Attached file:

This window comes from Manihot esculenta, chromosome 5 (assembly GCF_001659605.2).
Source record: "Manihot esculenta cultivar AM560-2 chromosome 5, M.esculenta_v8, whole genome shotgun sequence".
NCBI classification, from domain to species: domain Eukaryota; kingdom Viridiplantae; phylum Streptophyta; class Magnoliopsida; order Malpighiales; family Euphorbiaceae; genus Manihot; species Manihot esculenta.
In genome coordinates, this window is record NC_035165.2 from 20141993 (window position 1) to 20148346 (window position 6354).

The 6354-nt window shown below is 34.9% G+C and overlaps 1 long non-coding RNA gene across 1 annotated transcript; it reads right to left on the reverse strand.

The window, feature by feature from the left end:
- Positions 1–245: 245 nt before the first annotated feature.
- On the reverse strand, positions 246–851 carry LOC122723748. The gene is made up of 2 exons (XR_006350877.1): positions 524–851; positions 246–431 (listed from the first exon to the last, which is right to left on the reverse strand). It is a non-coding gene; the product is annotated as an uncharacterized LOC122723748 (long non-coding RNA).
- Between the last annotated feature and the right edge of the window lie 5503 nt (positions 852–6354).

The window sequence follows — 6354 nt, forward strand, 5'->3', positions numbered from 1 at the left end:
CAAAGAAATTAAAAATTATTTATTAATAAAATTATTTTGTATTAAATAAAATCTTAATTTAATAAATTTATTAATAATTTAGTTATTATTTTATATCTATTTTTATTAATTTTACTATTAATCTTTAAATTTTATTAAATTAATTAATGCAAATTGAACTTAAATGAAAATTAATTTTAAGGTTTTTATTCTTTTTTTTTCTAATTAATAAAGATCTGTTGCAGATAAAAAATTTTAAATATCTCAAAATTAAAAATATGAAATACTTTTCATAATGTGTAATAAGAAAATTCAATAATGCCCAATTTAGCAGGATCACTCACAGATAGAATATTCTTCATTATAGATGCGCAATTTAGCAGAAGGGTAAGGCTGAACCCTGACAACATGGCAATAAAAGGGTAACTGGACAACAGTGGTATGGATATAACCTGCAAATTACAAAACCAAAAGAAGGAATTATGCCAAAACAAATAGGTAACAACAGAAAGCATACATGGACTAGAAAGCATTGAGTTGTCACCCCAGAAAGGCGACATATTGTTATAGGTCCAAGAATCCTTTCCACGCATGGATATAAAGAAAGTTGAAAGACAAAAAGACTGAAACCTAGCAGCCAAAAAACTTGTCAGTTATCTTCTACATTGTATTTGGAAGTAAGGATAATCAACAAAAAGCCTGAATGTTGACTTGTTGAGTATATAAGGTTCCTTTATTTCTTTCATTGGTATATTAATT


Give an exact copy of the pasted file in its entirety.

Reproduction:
This window comes from Manihot esculenta, chromosome 5 (assembly GCF_001659605.2).
Source record: "Manihot esculenta cultivar AM560-2 chromosome 5, M.esculenta_v8, whole genome shotgun sequence".
NCBI classification, from domain to species: domain Eukaryota; kingdom Viridiplantae; phylum Streptophyta; class Magnoliopsida; order Malpighiales; family Euphorbiaceae; genus Manihot; species Manihot esculenta.
In genome coordinates, this window is record NC_035165.2 from 20141993 (window position 1) to 20148346 (window position 6354).

The 6354-nt window shown below is 34.9% G+C and overlaps 1 long non-coding RNA gene across 1 annotated transcript; it reads right to left on the reverse strand.

The window, feature by feature from the left end:
- Positions 1–245: 245 nt before the first annotated feature.
- On the reverse strand, positions 246–851 carry LOC122723748. The gene is made up of 2 exons (XR_006350877.1): positions 524–851; positions 246–431 (listed from the first exon to the last, which is right to left on the reverse strand). It is a non-coding gene; the product is annotated as an uncharacterized LOC122723748 (long non-coding RNA).
- Between the last annotated feature and the right edge of the window lie 5503 nt (positions 852–6354).

The window sequence follows — 6354 nt, forward strand, 5'->3', positions numbered from 1 at the left end:
CAAAGAAATTAAAAATTATTTATTAATAAAATTATTTTGTATTAAATAAAATCTTAATTTAATAAATTTATTAATAATTTAGTTATTATTTTATATCTATTTTTATTAATTTTACTATTAATCTTTAAATTTTATTAAATTAATTAATGCAAATTGAACTTAAATGAAAATTAATTTTAAGGTTTTTATTCTTTTTTTTTCTAATTAATAAAGATCTGTTGCAGATAAAAAATTTTAAATATCTCAAAATTAAAAATATGAAATACTTTTCATAATGTGTAATAAGAAAATTCAATAATGCCCAATTTAGCAGGATCACTCACAGATAGAATATTCTTCATTATAGATGCGCAATTTAGCAGAAGGGTAAGGCTGAACCCTGACAACATGGCAATAAAAGGGTAACTGGACAACAGTGGTATGGATATAACCTGCAAATTACAAAACCAAAAGAAGGAATTATGCCAAAACAAATAGGTAACAACAGAAAGCATACATGGACTAGAAAGCATTGAGTTGTCACCCCAGAAAGGCGACATATTGTTATAGGTCCAAGAATCCTTTCCACGCATGGATATAAAGAAAGTTGAAAGACAAAAAGACTGAAACCTAGCAGCCAAAAAACTTGTCAGTTATCTTCTACATTGTATTTGGAAGTAAGGATAATCAACAAAAAGCCTGAATGTTGACTTGTTGAGTATATAAGGTTCCTTTATTTCTTTCATTGGTATATTAATT